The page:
2006 Self-Serve at La Pagode Royale, Ace Art Inc., Winnipeg (Manitoba) Make Visible / Invisible Work, Artcite Inc., Windsor (Ontario) 2005 The Feast: Food in Art, Art Gallery of Hamilton, Hamilton (Ontario) 2000 WaterWork and Lousy Job Room, Articule, Montréal (Québec)
Shelly Low was born in Montréal, where she lives and works. She holds a master’s degree in fine art from Concordia University, where she is a lecturer. Her work, which draws on photography, video and installation, is imbued with the experiences of her parents as immigrants and her own experiences as a Canadian of Chinese extraction. She has exhibited at various venues throughout Canada and the United States.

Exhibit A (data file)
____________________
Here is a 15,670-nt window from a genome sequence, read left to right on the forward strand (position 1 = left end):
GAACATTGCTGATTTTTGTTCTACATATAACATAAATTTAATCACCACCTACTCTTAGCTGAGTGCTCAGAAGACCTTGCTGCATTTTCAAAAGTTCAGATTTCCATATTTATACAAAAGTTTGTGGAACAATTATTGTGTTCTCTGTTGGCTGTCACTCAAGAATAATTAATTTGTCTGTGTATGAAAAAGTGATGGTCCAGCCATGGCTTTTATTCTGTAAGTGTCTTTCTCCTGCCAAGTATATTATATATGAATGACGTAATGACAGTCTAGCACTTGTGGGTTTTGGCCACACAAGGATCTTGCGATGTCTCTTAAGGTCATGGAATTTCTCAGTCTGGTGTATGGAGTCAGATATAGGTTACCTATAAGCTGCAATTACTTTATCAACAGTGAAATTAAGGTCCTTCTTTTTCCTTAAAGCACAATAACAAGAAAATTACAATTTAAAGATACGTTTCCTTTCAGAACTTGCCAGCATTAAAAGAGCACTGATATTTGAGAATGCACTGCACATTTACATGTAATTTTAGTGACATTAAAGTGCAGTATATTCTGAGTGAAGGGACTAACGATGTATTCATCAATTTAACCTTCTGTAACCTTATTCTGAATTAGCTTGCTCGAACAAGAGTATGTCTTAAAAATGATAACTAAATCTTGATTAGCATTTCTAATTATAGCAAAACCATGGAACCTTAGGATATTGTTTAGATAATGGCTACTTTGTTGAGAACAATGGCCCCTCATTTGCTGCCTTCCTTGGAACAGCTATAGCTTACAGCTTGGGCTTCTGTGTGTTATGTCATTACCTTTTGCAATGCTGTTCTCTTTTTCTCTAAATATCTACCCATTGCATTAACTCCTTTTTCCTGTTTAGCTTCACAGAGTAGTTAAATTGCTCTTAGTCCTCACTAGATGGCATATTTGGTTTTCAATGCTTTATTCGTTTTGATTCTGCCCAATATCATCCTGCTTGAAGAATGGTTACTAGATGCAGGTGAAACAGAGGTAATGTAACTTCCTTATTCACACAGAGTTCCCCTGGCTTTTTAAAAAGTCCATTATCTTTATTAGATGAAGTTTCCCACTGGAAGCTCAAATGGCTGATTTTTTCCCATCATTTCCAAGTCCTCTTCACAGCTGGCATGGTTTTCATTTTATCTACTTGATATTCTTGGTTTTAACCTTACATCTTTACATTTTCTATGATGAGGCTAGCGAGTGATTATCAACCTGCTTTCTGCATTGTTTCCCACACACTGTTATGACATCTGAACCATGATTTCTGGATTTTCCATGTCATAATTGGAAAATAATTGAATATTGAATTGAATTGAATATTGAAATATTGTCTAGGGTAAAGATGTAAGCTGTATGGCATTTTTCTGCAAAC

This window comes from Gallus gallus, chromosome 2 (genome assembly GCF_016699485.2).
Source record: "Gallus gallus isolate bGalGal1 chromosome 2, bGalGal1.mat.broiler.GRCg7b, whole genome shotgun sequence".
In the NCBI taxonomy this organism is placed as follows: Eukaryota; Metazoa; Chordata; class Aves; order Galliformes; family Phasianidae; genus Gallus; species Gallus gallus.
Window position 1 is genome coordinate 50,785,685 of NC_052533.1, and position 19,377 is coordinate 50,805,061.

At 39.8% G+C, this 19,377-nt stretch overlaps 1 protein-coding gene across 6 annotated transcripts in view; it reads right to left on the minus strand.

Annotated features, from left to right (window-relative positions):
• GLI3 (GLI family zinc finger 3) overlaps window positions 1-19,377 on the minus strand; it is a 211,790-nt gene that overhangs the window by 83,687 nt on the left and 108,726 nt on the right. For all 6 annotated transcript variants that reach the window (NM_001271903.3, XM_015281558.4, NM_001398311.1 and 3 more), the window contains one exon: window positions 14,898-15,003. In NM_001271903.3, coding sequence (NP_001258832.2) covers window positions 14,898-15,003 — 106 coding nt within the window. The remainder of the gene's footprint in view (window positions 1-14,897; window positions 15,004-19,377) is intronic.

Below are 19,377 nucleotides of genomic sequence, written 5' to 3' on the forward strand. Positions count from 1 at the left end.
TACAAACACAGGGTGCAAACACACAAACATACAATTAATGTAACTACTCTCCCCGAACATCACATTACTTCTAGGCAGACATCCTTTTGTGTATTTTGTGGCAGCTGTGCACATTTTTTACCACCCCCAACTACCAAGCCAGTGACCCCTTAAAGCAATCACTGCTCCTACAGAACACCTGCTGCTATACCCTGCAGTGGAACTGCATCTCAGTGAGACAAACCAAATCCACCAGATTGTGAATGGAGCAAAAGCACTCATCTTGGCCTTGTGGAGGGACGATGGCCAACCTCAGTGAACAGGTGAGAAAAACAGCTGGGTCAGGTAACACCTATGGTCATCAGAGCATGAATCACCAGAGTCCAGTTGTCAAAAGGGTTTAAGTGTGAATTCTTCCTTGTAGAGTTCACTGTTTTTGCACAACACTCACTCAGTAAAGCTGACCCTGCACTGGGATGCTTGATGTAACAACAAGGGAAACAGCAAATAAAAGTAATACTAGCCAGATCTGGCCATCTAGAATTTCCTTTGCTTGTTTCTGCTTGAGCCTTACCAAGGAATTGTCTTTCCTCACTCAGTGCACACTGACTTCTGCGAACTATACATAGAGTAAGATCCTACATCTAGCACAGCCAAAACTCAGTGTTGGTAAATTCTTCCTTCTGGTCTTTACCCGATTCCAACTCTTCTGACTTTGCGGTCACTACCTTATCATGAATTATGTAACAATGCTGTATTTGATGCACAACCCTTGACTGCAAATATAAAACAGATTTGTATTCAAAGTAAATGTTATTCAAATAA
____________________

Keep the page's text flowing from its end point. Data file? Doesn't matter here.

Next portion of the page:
selected exhibitions
  • 2006 Self-Serve at La Pagode Royale, Ace Art Inc., Winnipeg (Manitoba)
  • Make Visible / Invisible Work, Artcite Inc., Windsor (Ontario)
  • 2005 The Feast: Food in Art, Art Gallery of Hamilton, Hamilton (Ontario)
  • 2000 WaterWork and Lousy Job Room, Articule, Montréal (Québec)

© Galerie de l'UQAM 2007. All rights reserved

Learning Objectives

The learner will:
  • demonstrate an understanding of how science and art can be linked;
  • try to explain the state of mind of the artist when she made this art piece.